How to Use TV Speakers As Center Channel Speakers

Updated February 21, 2017

You can use the speakers on your television as centre channel speakers for home theatre applications, either as a permanent solution or a temporary fix while you shop around for a new centre channel. The centre channel speaker of a home theatre delivers the dialogue from movies and television programming. The speaker is usually positioned on top of or wall-mounted over the TV to anchor the dialogue to the image on screen. Quality centre channel speakers can cost more than £195 as of 2009, so replacing a damaged speaker may not always be an immediate option. Some TV speakers are better than others, depending on the quality of the set, and they are really not designed to handle the wattage a home-theatre amplifier can produce. Still, in a pinch, virtually all television speakers can be used as a centre channel with an audio cable connection. Don't crank the volume too loud, and your TV speakers can substitute for your centre channel until you can buy a replacement.

Check the available audio jacks on the back of the television. You want to use the left and right "audio in" jacks for input 1. If the jacks are being used by another device, such as a video game console, you'll need to disconnect that equipment to use the TV speakers as a centre channel.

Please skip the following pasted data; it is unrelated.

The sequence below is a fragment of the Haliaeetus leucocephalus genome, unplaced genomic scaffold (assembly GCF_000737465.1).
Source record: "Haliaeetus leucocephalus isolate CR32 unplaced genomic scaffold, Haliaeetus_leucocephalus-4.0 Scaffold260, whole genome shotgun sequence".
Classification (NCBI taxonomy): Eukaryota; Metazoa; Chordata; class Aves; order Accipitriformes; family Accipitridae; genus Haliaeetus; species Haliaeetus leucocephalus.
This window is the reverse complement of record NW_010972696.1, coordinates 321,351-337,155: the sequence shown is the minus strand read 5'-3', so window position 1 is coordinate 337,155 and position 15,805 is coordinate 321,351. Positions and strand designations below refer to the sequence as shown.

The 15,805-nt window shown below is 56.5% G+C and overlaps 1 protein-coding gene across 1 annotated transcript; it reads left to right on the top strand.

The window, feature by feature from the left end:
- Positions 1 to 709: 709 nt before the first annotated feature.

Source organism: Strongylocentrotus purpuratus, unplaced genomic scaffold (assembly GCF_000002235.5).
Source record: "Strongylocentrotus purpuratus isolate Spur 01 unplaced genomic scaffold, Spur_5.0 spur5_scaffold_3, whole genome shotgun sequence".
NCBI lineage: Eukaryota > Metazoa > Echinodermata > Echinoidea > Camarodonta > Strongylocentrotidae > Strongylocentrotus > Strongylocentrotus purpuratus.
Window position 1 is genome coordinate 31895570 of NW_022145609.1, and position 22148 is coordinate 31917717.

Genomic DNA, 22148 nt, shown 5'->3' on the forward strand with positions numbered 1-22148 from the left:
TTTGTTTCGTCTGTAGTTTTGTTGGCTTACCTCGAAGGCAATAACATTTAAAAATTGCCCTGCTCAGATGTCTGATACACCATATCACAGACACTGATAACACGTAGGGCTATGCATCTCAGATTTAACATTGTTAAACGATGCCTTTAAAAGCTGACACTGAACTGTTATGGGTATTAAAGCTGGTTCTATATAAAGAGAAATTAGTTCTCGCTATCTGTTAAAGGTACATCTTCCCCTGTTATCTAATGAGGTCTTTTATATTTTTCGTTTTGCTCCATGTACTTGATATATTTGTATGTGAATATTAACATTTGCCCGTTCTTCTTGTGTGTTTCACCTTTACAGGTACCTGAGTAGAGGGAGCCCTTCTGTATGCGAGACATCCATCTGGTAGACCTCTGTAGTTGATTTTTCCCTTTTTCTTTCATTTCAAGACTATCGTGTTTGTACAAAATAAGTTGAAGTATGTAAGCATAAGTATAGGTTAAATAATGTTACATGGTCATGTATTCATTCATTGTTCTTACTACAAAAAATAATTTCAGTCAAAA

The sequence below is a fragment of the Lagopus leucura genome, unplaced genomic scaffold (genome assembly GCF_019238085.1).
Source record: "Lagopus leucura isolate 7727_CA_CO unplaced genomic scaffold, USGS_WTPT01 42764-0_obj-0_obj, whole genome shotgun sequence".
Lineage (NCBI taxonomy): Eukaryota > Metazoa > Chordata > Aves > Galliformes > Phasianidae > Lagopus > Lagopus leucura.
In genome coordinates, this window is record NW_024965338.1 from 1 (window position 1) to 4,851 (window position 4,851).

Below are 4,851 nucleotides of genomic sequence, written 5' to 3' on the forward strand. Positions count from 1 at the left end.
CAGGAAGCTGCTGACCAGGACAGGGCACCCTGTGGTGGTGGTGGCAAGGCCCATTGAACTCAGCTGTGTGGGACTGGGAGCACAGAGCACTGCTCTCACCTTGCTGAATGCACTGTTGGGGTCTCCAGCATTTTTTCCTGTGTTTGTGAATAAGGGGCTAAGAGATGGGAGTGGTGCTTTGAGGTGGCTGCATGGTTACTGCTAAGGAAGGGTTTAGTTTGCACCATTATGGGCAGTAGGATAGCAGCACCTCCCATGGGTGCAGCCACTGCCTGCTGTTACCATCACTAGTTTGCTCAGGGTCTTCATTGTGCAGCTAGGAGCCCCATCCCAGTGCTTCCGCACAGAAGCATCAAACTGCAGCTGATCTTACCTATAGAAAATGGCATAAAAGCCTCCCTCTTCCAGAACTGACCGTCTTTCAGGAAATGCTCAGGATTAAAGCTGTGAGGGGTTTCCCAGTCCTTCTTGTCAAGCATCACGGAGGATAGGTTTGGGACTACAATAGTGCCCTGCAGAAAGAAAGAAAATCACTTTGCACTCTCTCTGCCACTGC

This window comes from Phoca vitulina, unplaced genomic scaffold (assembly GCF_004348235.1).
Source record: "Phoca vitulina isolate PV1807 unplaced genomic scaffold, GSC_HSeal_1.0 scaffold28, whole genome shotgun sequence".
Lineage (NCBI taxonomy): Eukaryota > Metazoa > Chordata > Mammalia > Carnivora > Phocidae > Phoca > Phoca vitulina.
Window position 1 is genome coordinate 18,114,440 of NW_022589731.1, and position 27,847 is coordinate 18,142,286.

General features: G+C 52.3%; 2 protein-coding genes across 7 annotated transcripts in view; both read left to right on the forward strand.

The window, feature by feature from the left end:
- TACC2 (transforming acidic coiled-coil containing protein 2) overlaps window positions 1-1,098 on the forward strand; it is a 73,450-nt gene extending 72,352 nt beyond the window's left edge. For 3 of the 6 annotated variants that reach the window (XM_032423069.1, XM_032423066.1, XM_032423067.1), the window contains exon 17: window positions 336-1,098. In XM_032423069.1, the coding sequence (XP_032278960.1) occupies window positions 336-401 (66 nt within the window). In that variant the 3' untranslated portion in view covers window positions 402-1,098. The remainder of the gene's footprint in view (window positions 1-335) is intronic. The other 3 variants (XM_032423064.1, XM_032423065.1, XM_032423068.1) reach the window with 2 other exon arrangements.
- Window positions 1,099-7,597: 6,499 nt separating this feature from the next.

Locate the RCA audio out cables for the centre channel on the back of your home theatre amplifier or receiver.

Run the centre channel audio cables from the amp or receiver to the audio in jacks on the back of the TV.

Plug the red cable into the right audio channel on the TV and the black cable into the left audio channel.

Set the TV to the appropriate input for the centre-speaker connections. If the cables are jacked into input 1, use the remote control to set the TV to input 1.


TV speakers are designed to handle small power loads. Many can take only 20 watts (or less). Bear this in mind when jacking an amplifier into your TV speakers, and keep the amp volume low, or else you risk blown speakers.


Disconnect the electricity before connecting audio/video equipment.

Things You'll Need

  • RCA audio cable.
  • Receiver or amplifier
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About the Author

James Clark began his career in 1985. He has written about electronics, appliance repair and outdoor topics for a variety of publications and websites. He has more than four years of experience in appliance and electrical repairs. Clark holds a bachelor's degree in political science.